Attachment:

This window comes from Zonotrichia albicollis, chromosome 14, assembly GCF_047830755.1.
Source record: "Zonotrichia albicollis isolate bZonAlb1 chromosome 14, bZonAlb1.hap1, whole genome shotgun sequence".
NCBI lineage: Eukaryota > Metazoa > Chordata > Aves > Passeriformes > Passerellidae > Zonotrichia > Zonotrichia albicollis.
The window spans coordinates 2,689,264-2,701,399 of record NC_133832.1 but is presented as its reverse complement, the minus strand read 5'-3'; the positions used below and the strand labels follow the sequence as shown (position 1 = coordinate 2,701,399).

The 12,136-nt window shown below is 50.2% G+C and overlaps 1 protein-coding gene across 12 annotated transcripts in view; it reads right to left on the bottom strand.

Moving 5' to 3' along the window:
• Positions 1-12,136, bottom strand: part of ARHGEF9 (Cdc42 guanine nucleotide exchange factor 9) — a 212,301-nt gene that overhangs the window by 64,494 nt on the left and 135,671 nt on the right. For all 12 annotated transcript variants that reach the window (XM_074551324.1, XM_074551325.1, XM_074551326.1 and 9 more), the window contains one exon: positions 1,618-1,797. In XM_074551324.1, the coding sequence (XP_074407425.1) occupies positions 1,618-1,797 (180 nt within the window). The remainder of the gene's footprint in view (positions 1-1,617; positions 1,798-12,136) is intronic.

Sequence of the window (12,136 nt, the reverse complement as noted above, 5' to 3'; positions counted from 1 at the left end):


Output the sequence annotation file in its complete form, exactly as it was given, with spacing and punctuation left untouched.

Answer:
This window comes from Zonotrichia albicollis, chromosome 14, assembly GCF_047830755.1.
Source record: "Zonotrichia albicollis isolate bZonAlb1 chromosome 14, bZonAlb1.hap1, whole genome shotgun sequence".
NCBI lineage: Eukaryota > Metazoa > Chordata > Aves > Passeriformes > Passerellidae > Zonotrichia > Zonotrichia albicollis.
The window spans coordinates 2,689,264-2,701,399 of record NC_133832.1 but is presented as its reverse complement, the minus strand read 5'-3'; the positions used below and the strand labels follow the sequence as shown (position 1 = coordinate 2,701,399).

The 12,136-nt window shown below is 50.2% G+C and overlaps 1 protein-coding gene across 12 annotated transcripts in view; it reads right to left on the bottom strand.

Moving 5' to 3' along the window:
• Positions 1-12,136, bottom strand: part of ARHGEF9 (Cdc42 guanine nucleotide exchange factor 9) — a 212,301-nt gene that overhangs the window by 64,494 nt on the left and 135,671 nt on the right. For all 12 annotated transcript variants that reach the window (XM_074551324.1, XM_074551325.1, XM_074551326.1 and 9 more), the window contains one exon: positions 1,618-1,797. In XM_074551324.1, the coding sequence (XP_074407425.1) occupies positions 1,618-1,797 (180 nt within the window). The remainder of the gene's footprint in view (positions 1-1,617; positions 1,798-12,136) is intronic.

Sequence of the window (12,136 nt, the reverse complement as noted above, 5' to 3'; positions counted from 1 at the left end):